Based on the foregoing, there are three main ways an herbal medicine can address immune dysregulation manifesting as immune-mediated dermatitis.

  1. Support a normal local immune response within the gut to correct dysbiosis
  2. Modulate the cell-mediated immune reaction being propagated to the skin
  3. Reduce stress as a cause of immune suppression and secondary enteropathogen proliferation.

Astragalus-based formulas such as Ginseng and Astragalus Combination (Bu Zhong Yi Qi Tang) are used to support or restore normal and local immunity within the gut, while Minor Bupleurum (Xiao Chai Hu Tang) derivatives work through all three pathways (see Tables 3 and 4).


Several studies illuminate the role of astragalus (A. membranaceus) in the correction of dysbiosis. Polysaccharide extracts from the plant have been shown to alter gut microbiota and the SCFAs they synthesize in diabetic mice.22 Another study in broiler chickens showed a reduction of pathogenic gut flora and a concomitant increase in commensal and symbiotic species.23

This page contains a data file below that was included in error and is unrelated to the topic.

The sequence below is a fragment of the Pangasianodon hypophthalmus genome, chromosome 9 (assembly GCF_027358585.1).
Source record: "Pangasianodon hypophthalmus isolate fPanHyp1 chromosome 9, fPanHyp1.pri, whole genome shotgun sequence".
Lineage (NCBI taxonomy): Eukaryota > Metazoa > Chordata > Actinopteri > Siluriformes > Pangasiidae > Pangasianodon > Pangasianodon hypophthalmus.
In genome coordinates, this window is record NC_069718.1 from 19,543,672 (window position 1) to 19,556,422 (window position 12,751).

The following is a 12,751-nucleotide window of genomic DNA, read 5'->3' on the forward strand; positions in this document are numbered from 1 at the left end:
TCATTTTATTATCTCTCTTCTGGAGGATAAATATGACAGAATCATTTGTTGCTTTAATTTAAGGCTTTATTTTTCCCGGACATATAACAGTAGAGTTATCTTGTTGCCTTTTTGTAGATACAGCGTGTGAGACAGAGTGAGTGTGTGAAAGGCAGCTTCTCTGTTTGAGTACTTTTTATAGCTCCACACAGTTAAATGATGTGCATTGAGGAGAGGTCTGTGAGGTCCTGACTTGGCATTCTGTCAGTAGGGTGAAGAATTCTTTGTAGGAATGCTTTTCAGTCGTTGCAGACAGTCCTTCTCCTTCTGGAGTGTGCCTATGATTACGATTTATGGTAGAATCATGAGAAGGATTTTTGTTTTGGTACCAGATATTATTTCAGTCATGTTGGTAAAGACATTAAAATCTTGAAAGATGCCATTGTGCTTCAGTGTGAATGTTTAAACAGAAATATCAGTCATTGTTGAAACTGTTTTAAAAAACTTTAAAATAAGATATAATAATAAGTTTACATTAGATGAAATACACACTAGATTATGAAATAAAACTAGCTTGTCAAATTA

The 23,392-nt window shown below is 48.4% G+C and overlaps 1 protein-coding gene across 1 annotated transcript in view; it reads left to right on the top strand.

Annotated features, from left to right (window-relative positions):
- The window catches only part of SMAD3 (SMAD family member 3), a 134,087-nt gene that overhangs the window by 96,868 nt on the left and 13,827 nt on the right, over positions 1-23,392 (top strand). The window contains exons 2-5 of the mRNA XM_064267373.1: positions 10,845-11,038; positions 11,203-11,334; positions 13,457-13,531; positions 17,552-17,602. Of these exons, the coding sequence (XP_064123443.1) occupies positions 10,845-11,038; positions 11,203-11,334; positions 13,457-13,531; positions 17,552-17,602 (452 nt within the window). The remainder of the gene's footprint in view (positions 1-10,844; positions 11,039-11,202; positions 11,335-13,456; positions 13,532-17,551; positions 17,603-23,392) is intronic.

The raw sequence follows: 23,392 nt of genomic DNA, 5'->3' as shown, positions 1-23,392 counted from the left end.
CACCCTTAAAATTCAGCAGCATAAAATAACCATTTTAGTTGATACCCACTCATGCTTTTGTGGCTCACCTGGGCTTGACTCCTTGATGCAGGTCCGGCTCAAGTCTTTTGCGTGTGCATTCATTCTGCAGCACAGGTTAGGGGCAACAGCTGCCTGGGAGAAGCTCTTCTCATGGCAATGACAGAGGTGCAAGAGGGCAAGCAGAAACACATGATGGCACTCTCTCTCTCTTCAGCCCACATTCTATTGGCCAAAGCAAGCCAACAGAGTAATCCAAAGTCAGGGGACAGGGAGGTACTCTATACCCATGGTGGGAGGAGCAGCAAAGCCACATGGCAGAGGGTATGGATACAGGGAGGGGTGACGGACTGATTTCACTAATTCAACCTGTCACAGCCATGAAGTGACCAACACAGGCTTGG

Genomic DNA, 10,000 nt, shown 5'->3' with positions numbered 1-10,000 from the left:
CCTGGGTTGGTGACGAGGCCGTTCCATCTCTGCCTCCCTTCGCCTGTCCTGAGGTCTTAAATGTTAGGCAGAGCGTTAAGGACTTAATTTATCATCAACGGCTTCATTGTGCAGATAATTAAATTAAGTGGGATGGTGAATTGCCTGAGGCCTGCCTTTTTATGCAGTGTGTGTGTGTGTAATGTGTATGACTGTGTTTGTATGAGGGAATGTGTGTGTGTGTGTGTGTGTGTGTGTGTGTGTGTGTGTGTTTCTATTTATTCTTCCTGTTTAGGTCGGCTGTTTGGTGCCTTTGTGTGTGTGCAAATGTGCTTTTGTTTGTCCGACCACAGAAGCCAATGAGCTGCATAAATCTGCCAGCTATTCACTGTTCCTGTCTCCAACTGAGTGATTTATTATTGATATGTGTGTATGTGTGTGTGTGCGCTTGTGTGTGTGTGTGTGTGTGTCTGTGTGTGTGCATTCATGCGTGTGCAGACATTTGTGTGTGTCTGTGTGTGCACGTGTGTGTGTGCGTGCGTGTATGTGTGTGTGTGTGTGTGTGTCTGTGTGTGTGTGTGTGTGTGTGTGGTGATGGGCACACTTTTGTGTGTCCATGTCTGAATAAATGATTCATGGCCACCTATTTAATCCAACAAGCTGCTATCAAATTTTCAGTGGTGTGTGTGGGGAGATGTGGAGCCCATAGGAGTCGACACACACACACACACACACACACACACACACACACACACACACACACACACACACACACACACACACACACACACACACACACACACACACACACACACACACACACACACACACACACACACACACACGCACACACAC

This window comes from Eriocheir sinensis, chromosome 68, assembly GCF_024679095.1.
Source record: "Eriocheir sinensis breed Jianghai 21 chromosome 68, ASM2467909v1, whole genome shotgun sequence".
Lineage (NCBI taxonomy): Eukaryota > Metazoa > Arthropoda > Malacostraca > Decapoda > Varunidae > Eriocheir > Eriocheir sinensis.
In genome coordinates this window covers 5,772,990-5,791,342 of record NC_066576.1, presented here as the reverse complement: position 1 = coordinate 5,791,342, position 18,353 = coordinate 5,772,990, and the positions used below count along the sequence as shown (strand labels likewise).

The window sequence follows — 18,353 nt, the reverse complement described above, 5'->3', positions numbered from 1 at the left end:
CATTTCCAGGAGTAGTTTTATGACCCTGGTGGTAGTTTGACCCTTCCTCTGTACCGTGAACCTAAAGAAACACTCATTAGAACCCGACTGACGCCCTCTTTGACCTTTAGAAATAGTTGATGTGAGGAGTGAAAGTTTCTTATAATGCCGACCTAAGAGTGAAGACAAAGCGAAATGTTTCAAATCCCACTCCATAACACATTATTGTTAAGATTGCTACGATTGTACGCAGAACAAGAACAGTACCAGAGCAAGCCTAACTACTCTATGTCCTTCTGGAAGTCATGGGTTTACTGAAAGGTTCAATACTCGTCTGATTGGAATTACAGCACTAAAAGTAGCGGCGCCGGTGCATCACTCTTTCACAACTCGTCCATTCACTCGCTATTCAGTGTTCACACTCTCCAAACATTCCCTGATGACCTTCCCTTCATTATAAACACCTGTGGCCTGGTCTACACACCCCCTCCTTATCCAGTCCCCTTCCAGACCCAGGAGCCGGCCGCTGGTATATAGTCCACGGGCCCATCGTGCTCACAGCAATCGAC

Indeed, astragalus (Huang Qi) is much studied for its ability to improve productivity in farm animals by correcting the microbiome. The plant was shown in pigs to reduce diarrhea secondary to dysbiosis, leading to enhanced growth rates and improved digestibility of food. Improved microbiota health was also indicated by an increase in species diversity and was likely due to an improved immune response against enteropathogens, as evidenced by increases in IL-2 and TNF-alpha.24 The same general impact was seen in a study on chicks, where the plant extract was used in tandem with probiotics to successfully combat pathogenic strains of E.coli.25

Minor Bupleurum

Minor Bupleurum consists of three key herbs: bupleurum (Chai Hu), scutellaria (Huang Qin) and panax ginseng (Ren Shen). It is an herbal powerhouse for the management of immune dysregulation caused by “leaky gut”, with all three plants showing efficacy independent of each other in all three areas of correcting dysbiosis: